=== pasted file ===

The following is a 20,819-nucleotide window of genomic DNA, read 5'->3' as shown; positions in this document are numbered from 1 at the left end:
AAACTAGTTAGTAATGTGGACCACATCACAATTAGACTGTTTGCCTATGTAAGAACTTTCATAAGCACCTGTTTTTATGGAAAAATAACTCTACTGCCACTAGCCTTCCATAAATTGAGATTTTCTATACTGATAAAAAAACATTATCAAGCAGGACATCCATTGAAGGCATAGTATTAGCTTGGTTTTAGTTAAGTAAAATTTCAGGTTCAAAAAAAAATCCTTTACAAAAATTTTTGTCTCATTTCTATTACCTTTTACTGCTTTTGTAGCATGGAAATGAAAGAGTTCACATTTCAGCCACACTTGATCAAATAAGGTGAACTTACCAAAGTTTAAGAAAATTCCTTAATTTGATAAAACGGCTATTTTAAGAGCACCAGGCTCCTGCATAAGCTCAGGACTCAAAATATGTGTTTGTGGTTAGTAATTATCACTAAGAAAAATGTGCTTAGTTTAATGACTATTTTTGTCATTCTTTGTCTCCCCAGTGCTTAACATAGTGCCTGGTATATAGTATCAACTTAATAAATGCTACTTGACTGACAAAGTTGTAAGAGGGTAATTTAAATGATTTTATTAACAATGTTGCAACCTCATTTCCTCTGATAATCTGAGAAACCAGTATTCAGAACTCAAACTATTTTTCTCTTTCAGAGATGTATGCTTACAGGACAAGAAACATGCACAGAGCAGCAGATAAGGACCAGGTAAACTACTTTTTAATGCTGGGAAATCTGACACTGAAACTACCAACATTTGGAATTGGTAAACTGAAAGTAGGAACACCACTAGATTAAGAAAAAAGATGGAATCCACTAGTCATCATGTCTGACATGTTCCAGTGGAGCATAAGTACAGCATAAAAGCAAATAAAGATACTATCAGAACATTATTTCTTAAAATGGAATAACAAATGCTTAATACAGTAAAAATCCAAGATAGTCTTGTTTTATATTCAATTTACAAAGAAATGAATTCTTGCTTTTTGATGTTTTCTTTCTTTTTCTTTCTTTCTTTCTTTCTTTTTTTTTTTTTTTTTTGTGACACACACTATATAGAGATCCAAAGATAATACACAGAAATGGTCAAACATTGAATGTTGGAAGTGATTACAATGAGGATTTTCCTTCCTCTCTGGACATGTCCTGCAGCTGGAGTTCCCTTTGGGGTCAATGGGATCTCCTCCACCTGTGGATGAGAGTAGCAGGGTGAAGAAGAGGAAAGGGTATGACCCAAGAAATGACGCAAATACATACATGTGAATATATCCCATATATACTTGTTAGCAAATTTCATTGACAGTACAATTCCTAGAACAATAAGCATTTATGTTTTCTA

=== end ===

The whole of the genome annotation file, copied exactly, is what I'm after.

The following is a 20,819-nucleotide window of genomic DNA, read 5'->3' as shown; positions in this document are numbered from 1 at the left end:
AAACTAGTTAGTAATGTGGACCACATCACAATTAGACTGTTTGCCTATGTAAGAACTTTCATAAGCACCTGTTTTTATGGAAAAATAACTCTACTGCCACTAGCCTTCCATAAATTGAGATTTTCTATACTGATAAAAAAACATTATCAAGCAGGACATCCATTGAAGGCATAGTATTAGCTTGGTTTTAGTTAAGTAAAATTTCAGGTTCAAAAAAAAATCCTTTACAAAAATTTTTGTCTCATTTCTATTACCTTTTACTGCTTTTGTAGCATGGAAATGAAAGAGTTCACATTTCAGCCACACTTGATCAAATAAGGTGAACTTACCAAAGTTTAAGAAAATTCCTTAATTTGATAAAACGGCTATTTTAAGAGCACCAGGCTCCTGCATAAGCTCAGGACTCAAAATATGTGTTTGTGGTTAGTAATTATCACTAAGAAAAATGTGCTTAGTTTAATGACTATTTTTGTCATTCTTTGTCTCCCCAGTGCTTAACATAGTGCCTGGTATATAGTATCAACTTAATAAATGCTACTTGACTGACAAAGTTGTAAGAGGGTAATTTAAATGATTTTATTAACAATGTTGCAACCTCATTTCCTCTGATAATCTGAGAAACCAGTATTCAGAACTCAAACTATTTTTCTCTTTCAGAGATGTATGCTTACAGGACAAGAAACATGCACAGAGCAGCAGATAAGGACCAGGTAAACTACTTTTTAATGCTGGGAAATCTGACACTGAAACTACCAACATTTGGAATTGGTAAACTGAAAGTAGGAACACCACTAGATTAAGAAAAAAGATGGAATCCACTAGTCATCATGTCTGACATGTTCCAGTGGAGCATAAGTACAGCATAAAAGCAAATAAAGATACTATCAGAACATTATTTCTTAAAATGGAATAACAAATGCTTAATACAGTAAAAATCCAAGATAGTCTTGTTTTATATTCAATTTACAAAGAAATGAATTCTTGCTTTTTGATGTTTTCTTTCTTTTTCTTTCTTTCTTTCTTTCTTTTTTTTTTTTTTTTTTGTGACACACACTATATAGAGATCCAAAGATAATACACAGAAATGGTCAAACATTGAATGTTGGAAGTGATTACAATGAGGATTTTCCTTCCTCTCTGGACATGTCCTGCAGCTGGAGTTCCCTTTGGGGTCAATGGGATCTCCTCCACCTGTGGATGAGAGTAGCAGGGTGAAGAAGAGGAAAGGGTATGACCCAAGAAATGACGCAAATACATACATGTGAATATATCCCATATATACTTGTTAGCAAATTTCATTGACAGTACAATTCCTAGAACAATAAGCATTTATGTTTTCTA